Thanks to a Boys & Girls Club activity, Usher’s mother learned pretty early on that something other than sports, might be the right career path for the future five-time Grammy winner.
They were back in Chattanooga, Tenn., where Usher Raymond IV was born. And a young Usher had asked his mom, Jonnetta Patton, to come see him play football. So of course, she goes — “only to find Usher on the sideline, eating cookies,” she recalled to a crowd gathered outside the Boys & Girls Clubs of America National Headquarters in midtown this afternoon.
“So you can guess, we rethought that career,” Patton continued.
But apparently the Boys & Girls Clubs stayed on Atlanta’s 40 million-selling recording artist’s mind.
And Wednesday the organization paid tribute to its famous alumnus by unveiling a billboard of Usher at six-years-old. It’s part of its “Be Great” campaign featuring Denzel Washington, Martin Sheen, Jackie Joyner-Kersee and other celebrities to increase awareness of the Clubs, and to encourage “every American to help young people be great.”
But first – when Usher got to the podium — he had to set the record straight about his mom’s recollection (kind of): “Football games aren’t just about the game,” he began with a smile. “You’ve got to enjoy the concessions. She didn’t say what kind of cookies they were: Oreos!”
After the billboard was unveiled on a truck — blocks away from where the real billboard had just gone up on Peachtree Road — Usher spent a few minutes discussing…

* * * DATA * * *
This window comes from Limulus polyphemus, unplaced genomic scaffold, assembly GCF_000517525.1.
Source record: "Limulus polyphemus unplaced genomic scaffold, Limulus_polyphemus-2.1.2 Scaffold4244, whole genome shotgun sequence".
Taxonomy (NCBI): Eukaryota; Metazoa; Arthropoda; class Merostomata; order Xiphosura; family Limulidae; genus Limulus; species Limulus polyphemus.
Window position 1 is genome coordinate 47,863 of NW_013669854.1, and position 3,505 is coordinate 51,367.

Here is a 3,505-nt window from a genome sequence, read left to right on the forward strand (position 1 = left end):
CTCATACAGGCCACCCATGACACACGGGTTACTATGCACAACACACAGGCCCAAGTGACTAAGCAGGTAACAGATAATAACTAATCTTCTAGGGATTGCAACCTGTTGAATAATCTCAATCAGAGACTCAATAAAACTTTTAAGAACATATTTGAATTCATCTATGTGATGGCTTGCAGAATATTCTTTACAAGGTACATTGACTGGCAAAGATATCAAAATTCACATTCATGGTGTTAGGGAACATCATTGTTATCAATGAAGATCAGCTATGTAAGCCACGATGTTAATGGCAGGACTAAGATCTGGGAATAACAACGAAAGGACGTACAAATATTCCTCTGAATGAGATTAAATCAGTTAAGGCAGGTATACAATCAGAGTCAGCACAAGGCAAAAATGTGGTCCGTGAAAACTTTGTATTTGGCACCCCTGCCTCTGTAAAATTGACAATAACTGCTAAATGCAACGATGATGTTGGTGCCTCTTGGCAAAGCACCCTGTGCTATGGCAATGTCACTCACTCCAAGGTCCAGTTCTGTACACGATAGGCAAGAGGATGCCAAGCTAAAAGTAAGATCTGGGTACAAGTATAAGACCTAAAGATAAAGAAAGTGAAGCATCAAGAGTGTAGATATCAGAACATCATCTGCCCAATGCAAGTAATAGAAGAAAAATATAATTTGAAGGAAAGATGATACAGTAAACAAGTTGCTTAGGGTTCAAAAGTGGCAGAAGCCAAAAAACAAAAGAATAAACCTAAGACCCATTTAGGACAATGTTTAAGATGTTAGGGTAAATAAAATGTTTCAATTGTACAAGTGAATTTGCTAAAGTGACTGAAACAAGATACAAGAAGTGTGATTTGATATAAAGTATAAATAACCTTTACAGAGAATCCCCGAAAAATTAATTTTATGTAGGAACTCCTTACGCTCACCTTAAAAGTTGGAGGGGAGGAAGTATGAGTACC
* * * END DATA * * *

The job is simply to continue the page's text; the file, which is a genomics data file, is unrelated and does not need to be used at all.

Who was iconic to him as a child, and now: “As a child my uncles, my cousins, I looked up to them,” said Usher, whose twist on the Boys & Girls Clubs campaign is “Be Iconic.” “And when I found the Boys & Girls Club, it was something more. Being able to be there with the counselors who would help you read, [and] to encourage you to do something active, but productive. To have people like Coach Dobbs — not many people know, but Coach Dobbs, was one of the members of the Boys & Girls Club who basically pushed us to be great. Whenever we had a difficult issue he would talk to us. He was a counselor. He was a friend. And he was the kind of the guy that would – in a very authoritative way – get you in line.”
“Now I consider Bono an icon. I consider Magic Johnson an icon. I consider Michael Jordan an icon. I consider Barack Obama an icon. I mean these are all obvious. But [Citigroup chairman and former Chairman of Time Warner] Dick Parsons is an icon to me. Russell Simmons is an icon to me. [Entertainment attorney] Virgil Roberts is an icon to me. ”
Whether he thinks the Hawks will meet the Cavaliers in the second round: “I would really like to see Atlanta match Cleveland,” said Usher, part-owner of the Cleveland franchise, “[but] they’ve got to step it up. Big time. And I know that they’re the type of team that can dig deep inside themselves and pull out a win. But it’s gonna take focus. They have a great team. An incredible coach. An incredible defensive strategy. And they have great players. So I hope for the best for Atlanta.”
Who he feels will end up the 2009 NBA champions: “Well, it would be wrong for me to say that Atlanta’s gonna take it all. I think that my partners would be shocked for me to say that. I think all of Cleveland would be shocked – Ohio – by me saying that. This is the moment that counts. This is when it’s real. This is the moment that makes champions. That makes masters. That makes kings.”
(As in LeBron “King” James, perhaps?)
Anyway, have you spotted Usher’s “Be Iconic” billboard on Peachtree yet? Did you know just last weekend he was working with the United Nations, through his New Look Foundation, to engage kids to help combat malaria? Looking forward to his next album?